Sunday, April 27

Book Review: The Blue Guitar

Title: The Blue Guitar

Author: Ann Ireland

Pages: 254

Summary: At the International Classical Guitar Competition in Montreal, top-flight musicians fly in from all over the world to compete in a gruelling week. A career can be made or lost here, and the slightest mishap - a lapse of memory, a shaking right hand, a broken fingernail - can ruin years of preparation.

More than a decade ago Toby made the finals in a similar competition but suffered a breakdown and is only now venturing back into the fray. Middle-aged Lucy is tired of playing bar mitzvahs and weddings and is determined to perform the recital of her life. Trace is a kayaking teenager from the West Coast who seems careless in her talent.

Judges and contestants alike battle and scheme to achieve what they most desire here. There is much more than pretty music being performed on this stage.

My Rating: 7.75/10

What I liked/disliked about the book: I enjoyed the book, especially the competition, finding it to be well written, and captured me into the story, far more than I thought it would.

I was surprised on how much I became invested on who would win the competition, and was surprised by who won. The characters and their experiences during the competition, were incredibly well written. While I don't think I liked any particular character more than another, and at times I found certain aspects of an individual's characters development or story arc awkward, I still think it worked for the end result. The author wrote a great story, and it wasn't something I was sure I would enjoy reading when I started, but by the end it was an enjoyable read.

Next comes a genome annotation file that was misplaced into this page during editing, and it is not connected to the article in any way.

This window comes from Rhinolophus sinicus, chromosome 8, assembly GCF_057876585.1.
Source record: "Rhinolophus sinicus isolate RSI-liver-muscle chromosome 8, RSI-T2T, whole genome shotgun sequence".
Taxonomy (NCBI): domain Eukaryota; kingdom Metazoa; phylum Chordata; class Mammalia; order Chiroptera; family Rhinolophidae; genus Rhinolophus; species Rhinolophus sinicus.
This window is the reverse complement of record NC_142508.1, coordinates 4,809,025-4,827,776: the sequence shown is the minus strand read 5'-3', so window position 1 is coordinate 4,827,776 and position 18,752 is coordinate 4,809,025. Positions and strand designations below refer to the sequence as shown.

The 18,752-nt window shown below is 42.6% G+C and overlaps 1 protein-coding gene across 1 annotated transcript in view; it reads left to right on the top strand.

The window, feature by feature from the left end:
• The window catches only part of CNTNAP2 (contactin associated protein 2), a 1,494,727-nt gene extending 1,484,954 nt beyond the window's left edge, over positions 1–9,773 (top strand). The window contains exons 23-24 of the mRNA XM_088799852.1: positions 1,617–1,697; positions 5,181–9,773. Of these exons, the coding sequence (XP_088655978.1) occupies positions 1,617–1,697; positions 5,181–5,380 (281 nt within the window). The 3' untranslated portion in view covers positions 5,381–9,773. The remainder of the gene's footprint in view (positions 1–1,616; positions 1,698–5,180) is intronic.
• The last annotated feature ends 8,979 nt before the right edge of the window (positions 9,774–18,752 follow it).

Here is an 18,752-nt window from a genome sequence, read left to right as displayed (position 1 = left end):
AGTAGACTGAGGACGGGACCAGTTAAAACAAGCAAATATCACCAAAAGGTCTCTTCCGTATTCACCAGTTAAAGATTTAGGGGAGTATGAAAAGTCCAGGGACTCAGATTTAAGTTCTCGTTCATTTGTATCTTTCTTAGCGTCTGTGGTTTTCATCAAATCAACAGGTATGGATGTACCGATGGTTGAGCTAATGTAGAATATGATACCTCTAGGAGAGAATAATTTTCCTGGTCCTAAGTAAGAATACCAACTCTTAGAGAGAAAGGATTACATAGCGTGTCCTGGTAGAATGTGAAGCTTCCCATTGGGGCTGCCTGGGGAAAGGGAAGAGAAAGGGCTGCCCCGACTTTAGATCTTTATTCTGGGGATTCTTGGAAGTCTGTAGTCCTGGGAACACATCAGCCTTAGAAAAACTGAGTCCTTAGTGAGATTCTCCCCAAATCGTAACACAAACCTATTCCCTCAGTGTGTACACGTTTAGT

The awkwardness I found with certain character arcs was my biggest issue in the book. I found that certain pieces of the plot, just didn't flow with the rest of the story as well as it could have. I also found that Toby's partner difficult to read about. He was a very snobbish, selfish and jerk of a character. He was necessary for Toby's development, but I couldn't stand him. His actions at work and towards his partner, he supposedly cares about, were awful. I found his thought process throughout the book, irksome, and was very frustrated at times with the character. While I think he's necessary for the development of Toby and had a fitting ending, I'm on the fence on his part in the book.

I think how the author chose to end the book was wonderful and probably one of the best parts of the book. In the end, while I had my ups and downs with this book, it was an enjoyable read.

Would I recommend it to read: I would it was well written and I think a lot of readers would really appreciate the story and the journey the characters go on.

What to read next: More Canadian Lit.

Challenges: 100 Books Challenge, 2014 Category Challenge, 7th Annual Canadian Book Challenge, Alphabet Challenge, Mount TBR Challenge, New Author Challenge

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